If there are two classic eras in all of American film, they’d be the 1930s studio system and the first half of the 1970s. Normandy Gold #2 sure as hell doesn’t have much in common with the first era, but it’s a child of the second, the era that gave us “The Godfather,” “Chinatown,” “Mean Streets,” “Shaft,” “Deep Throat,” and “Taxi Driver.” The era that gave us the grittiest of crime films and dramas that pushed every envelope. A time where artistic endeavour and main-stream entertainment collided and gave us huge hits that were also somehow uncompromising works of art. To be clear, I don’t think Normandy Gold #2 hits the heights of say, “The Conversation,” but the ethos of that period is hardwired into its DNA. As a result, there’s something refreshing and endearingly grimy about this crime tale, which ups the ante on its troubled protagonist and sleazy subject matter with an enjoyable second issue.
Rural Sheriff Normandy Gold has hit mid-70s Washington, D.C. in the wake of her sister’s disappearance and suspected murder. After uncovering that she had bene working as a high-priced escort to the Washington elite, Gold goes undercover at the agency and tries to track down what became of her sister. This second issue sees Normandy make fast headway, aided by her no-nonsense attitude of taking on her call-girl role without reticence and her ease at cracking heads and ruffling feathers to get what she wants. In true 197os fashion, this is a protagonist that we follow with some unease. Often in crime films and stories of the period, the “heroes” weren’t on a mission so much as unleashed. Having Popeye Doyle from “The French Connection” on a bad guy’s trail provoked complicated feelings, and Normandy is cut from the same cloth. We admire her resilience, her toughness and her motives, but her flaws are also evident, and it becomes clear throughout the issue that she is comfortable going to any lengths to find out what happened to her sister. The question of whether brutal justice is still justice is a timeless one, and this issue indicates that may be a question this series is going to explore.
Writers Megan Abbott & Alison Gaylin also foreshadow another common thematic concern of the era in which the story is set; namely the juxtaposition of common-place petty crime against the larger corruption at the heart of institutions. You can’t have a crime story set in this period that doesn’t explore this in some way. Normandy is the uncompromised character with a brutal but binary sense of right and wrong, and it’s likely she’s going to rub up against a society that views corruption in a much more complicated and equivocal way.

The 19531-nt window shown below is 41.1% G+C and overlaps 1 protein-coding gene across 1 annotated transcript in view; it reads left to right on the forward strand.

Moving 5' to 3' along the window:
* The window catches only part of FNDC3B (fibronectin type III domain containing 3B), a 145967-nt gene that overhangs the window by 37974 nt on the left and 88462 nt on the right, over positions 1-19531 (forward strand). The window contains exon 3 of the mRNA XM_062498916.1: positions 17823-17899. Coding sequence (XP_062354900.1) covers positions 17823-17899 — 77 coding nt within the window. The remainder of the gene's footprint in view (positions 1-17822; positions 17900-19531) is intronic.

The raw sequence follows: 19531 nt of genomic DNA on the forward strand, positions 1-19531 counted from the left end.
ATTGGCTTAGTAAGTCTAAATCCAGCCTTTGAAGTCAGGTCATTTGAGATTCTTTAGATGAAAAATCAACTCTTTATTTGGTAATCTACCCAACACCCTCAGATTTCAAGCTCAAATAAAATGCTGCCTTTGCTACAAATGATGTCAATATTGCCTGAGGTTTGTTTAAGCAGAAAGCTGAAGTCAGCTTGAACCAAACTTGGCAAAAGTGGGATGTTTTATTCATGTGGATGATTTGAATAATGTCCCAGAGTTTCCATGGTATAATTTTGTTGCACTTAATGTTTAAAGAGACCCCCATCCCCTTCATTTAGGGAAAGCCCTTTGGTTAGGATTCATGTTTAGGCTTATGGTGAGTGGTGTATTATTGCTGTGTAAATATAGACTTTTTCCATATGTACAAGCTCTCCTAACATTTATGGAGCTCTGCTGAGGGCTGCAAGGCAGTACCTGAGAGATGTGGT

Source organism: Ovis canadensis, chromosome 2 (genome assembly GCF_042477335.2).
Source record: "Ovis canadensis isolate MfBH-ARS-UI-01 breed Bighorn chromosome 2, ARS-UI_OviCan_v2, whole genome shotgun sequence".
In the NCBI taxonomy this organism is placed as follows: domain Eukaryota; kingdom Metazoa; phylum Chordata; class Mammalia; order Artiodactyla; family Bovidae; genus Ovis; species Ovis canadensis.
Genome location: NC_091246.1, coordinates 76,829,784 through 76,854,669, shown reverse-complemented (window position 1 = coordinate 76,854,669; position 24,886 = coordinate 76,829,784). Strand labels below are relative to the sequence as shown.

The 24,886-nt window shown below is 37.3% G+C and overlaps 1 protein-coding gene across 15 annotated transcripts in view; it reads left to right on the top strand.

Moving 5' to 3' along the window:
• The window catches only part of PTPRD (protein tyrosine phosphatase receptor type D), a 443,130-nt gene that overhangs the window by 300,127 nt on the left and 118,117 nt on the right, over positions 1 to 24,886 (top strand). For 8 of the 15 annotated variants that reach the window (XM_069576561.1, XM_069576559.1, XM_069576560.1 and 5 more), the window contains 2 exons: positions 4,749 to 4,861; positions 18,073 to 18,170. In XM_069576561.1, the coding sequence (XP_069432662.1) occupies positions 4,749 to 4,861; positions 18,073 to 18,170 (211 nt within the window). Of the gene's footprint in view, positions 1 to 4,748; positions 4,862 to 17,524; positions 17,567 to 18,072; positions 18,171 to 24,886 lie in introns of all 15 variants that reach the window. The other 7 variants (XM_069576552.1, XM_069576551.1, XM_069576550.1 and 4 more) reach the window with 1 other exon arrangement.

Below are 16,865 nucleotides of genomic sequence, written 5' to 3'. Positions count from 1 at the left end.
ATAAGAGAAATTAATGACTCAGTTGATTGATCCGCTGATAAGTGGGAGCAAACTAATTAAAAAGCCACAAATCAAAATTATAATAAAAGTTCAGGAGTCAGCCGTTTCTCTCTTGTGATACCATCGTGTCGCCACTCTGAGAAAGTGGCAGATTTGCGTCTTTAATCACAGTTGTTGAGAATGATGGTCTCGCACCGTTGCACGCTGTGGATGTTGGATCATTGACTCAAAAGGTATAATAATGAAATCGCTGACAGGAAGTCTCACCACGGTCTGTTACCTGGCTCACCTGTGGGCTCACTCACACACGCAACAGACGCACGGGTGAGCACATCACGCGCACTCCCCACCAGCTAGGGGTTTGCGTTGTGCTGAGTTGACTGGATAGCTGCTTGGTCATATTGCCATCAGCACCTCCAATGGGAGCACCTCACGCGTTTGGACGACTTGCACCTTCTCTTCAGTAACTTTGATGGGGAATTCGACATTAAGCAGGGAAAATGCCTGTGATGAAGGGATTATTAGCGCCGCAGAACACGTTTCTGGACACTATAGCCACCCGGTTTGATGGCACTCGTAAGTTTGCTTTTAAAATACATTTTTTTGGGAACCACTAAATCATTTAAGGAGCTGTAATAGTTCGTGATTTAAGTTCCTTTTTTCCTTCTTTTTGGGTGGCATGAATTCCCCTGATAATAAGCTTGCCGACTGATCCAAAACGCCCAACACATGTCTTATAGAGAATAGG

I really loved the way Normandy Gold #2 nails the kind grimy feel of the crime thrillers of the time. Given its setting within the world of sex work and the inherently hedonistic time period, the issue is even more overtly adult than the debut, and it nicely straddles the line between exploitation and realism. Make no mistake, the exploitative aspect is present, but it never feels too sleazy, but rather just enough to reflect the tone the creators are obviously going for deliberately and consciously. I also enjoyed how they kept the story moving at a great clip, not slackening at all from the quick pace of the first issue. Normandy makes significant headway here, the plot advances well and we learn more about her and other supporting characters at the same time we get exposition delivered in a well-executed way.
I still think there’s a moment or two where they cut some corners. Normandy’s well-meaning local cop ally Detective Sturges finds her in one scene with an ease that is definitely a short-cut, but this is a minor point, and even the moments that come straight out of every procedural in the world (morgue scene, bathroom interrogation scuffle, snappy patter) rise above cliche via some strong personality and character.
Penciler Steve Scott continues to nail both the subtleties of the period setting and the tone of the story. Panels feel so authentic you can almost hear the funky soundtrack and spot the film grain. The call girls in the supporting cast might as well be played by Nancy Allen, they feel so sharply drawn. Meanwhile, he does a good job, aided ably by colorist Lovern Kindzierski, at pulling focus to important visual clues. Together, the art team knows when to pump up the colors and action to highlight the atmosphere, and when to use close-up, less detail and a lack of color to pull the story inside Normandy’s thoughts.
Normandy Gold #2 might not be for every reader. But if you love the kind of tough, grimy crime story where you feel the sweatiness of a coke-fueled disco and peer into the shadows of a back alley, then Normandy Gold remains a top notch example of the genre. 8/10
Normandy Gold #2 will be released tomorrow, July 12, 2017